Last May, U.S. Bank launched Access Home in an effort to increase Black homeownership and representation in key markets through a $3 million investment over three years, focused on the Black community first where the disparities are the largest. 

Greg Cunningham, chief diversity officer at U.S. Bank, and Lenny McNeill, head of strategic markets and affordable lending at U.S. Bank, with the newly hired mortgage loan originators that will help bring U.S. Bank Access Home to life. (Courtesy Photo)

 Today, Access Home has led to $1.5 million in funding to 18 community partners, the hiring of a dozen new-to-the industry Black mortgage loan officers and the launch of a trainee program for residential appraisers. Next up, is expanding the initiative’s geographic reach to California.  

 “We focused our initial efforts on five markets where disparities are the largest, with a goal of new and different markets as we make progress,” said Lenny McNeill, who leads strategic markets and affordable lending for U.S. Bank and resides in Los Angles. “The next phase in terms of expansion will be bringing this program to California to create a long-lasting impact for black homeownership and representation. We also want to expand our reach to the Hispanic community.” 

 Having worked in mortgage and home lending for more than 30 years, McNeill recalls how a really bad day at work sprouted the idea for how to roll-out a program like Access Home, before it even existed.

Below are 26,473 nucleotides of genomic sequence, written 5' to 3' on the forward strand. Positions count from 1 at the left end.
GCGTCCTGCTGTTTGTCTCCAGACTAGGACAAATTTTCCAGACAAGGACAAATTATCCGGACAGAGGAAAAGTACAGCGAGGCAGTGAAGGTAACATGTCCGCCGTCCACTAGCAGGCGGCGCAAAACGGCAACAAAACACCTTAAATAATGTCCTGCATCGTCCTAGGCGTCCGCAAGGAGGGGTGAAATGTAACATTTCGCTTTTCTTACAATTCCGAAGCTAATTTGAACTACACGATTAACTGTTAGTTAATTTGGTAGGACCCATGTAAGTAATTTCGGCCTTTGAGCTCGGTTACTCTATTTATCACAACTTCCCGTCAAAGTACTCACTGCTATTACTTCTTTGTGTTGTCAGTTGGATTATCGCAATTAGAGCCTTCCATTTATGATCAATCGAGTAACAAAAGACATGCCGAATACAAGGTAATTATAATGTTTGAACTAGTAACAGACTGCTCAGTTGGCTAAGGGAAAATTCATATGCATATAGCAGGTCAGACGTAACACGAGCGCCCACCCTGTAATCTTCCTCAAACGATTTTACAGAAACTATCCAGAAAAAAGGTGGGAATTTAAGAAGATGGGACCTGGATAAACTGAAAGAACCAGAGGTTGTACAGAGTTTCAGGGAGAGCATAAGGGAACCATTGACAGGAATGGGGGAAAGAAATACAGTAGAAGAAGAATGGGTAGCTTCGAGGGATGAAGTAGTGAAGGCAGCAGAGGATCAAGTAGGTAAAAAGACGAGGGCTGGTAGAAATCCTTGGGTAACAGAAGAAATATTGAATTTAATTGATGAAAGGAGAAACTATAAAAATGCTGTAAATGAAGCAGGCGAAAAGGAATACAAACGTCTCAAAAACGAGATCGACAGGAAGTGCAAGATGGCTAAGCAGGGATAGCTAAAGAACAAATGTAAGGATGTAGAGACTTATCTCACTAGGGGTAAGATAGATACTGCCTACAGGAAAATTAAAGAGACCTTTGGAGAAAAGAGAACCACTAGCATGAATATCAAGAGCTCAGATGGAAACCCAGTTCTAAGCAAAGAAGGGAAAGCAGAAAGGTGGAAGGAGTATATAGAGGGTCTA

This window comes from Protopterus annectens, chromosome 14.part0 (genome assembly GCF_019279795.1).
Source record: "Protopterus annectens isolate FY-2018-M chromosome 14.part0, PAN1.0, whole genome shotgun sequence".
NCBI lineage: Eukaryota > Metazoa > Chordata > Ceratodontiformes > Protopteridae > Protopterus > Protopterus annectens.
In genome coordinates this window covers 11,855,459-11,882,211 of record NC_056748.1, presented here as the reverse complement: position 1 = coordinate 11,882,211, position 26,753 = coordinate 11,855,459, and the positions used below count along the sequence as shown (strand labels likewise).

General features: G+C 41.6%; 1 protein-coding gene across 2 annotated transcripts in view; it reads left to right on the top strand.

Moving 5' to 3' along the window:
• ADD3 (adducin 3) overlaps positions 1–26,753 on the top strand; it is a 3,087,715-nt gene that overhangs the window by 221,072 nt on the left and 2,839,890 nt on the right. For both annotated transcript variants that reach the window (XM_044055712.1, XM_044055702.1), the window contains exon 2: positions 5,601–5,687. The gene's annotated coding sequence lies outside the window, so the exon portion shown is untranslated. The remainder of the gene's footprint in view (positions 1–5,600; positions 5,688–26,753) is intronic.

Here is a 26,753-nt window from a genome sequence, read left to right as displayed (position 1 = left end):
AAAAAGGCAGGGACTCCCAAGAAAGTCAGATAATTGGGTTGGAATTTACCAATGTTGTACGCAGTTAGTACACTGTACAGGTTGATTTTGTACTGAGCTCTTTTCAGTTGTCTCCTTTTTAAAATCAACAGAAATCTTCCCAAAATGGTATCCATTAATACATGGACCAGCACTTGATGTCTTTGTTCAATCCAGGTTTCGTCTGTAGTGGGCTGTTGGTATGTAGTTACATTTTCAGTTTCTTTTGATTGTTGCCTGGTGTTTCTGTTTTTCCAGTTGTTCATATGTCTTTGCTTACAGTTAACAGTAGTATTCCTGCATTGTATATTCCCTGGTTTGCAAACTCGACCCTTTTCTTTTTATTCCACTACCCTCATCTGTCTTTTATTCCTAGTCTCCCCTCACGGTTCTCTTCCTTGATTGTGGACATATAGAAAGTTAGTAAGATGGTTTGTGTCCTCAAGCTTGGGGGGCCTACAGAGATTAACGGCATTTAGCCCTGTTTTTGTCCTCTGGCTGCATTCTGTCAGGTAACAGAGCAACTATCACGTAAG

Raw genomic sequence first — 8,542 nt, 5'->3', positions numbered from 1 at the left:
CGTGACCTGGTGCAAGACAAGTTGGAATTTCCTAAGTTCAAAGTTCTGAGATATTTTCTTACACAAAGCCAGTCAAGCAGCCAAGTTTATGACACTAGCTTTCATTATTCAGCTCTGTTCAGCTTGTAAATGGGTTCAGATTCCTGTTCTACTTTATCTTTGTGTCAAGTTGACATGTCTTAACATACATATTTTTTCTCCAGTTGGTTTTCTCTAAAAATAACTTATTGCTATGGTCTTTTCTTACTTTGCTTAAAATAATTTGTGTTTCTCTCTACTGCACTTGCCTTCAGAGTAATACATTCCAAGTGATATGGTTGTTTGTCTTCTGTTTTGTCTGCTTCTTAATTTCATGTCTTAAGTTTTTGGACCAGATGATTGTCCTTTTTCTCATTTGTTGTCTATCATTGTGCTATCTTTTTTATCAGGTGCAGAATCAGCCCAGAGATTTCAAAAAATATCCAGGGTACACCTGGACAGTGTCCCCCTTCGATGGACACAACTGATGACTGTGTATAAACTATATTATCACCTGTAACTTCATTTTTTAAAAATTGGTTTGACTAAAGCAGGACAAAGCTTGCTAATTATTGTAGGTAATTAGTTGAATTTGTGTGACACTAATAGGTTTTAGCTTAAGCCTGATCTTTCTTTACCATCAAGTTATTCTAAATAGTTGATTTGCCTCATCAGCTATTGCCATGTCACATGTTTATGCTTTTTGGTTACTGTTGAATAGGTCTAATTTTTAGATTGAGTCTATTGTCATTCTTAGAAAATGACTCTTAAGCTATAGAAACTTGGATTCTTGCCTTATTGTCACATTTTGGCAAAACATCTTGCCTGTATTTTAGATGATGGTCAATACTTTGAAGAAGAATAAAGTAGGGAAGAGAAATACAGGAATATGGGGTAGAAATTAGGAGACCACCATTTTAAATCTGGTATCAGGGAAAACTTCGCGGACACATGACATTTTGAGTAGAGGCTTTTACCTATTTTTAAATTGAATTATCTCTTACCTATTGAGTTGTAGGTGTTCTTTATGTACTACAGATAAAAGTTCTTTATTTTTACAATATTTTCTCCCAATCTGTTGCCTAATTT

“It was the day Black homeownership rates had gone down,” McNeill said. “I just thought, how is this possible?” 

 Around the time when Access Home was being developed, data from the Federal Reserve Bank of St. Louis showed the rate of Black homeownership was 30% lower than that of white Americans.  

 McNeill channeled his frustration and the disheartening data to concept programs that could be piloted in markets with the lowest African-American homeownership rates. They eventually became part of Access Home, a key component of U.S. Bank Access Commitment™, the company’s long-term approach to building wealth and redefining how it serves diverse customers and create more opportunities for employees.  

 “There aren’t many things to influence long-term generational wealth but the one that is constant is homeownership,” McNeill said. “We are recognizing and rewarding the individuals who are already doing the work to close this gap, because we can’t do this without them.” 

 When Access Home arrives in California, it will join a number of U.S. Bank investments made in the greater Los Angeles area within the last year, such as support for Destination Crenshaw. The public/private partnership will create a vibrant corridor of Black culture, mirroring the Los Angeles neighborhoods of Koreatown, Chinatown and Olvera Street, via $30 million in new market tax credit allocations from U.S. Bank Impact Finance.  

 In addition, the company has been celebrated recently within the Los Angeles community as an outstanding corporate partner, earning the 2023 Corporate Partner Award from the Los Angeles Urban League and the 2023 Banking and Financial Corporation of the Year from the Los Angeles Black Chamber of Commerce.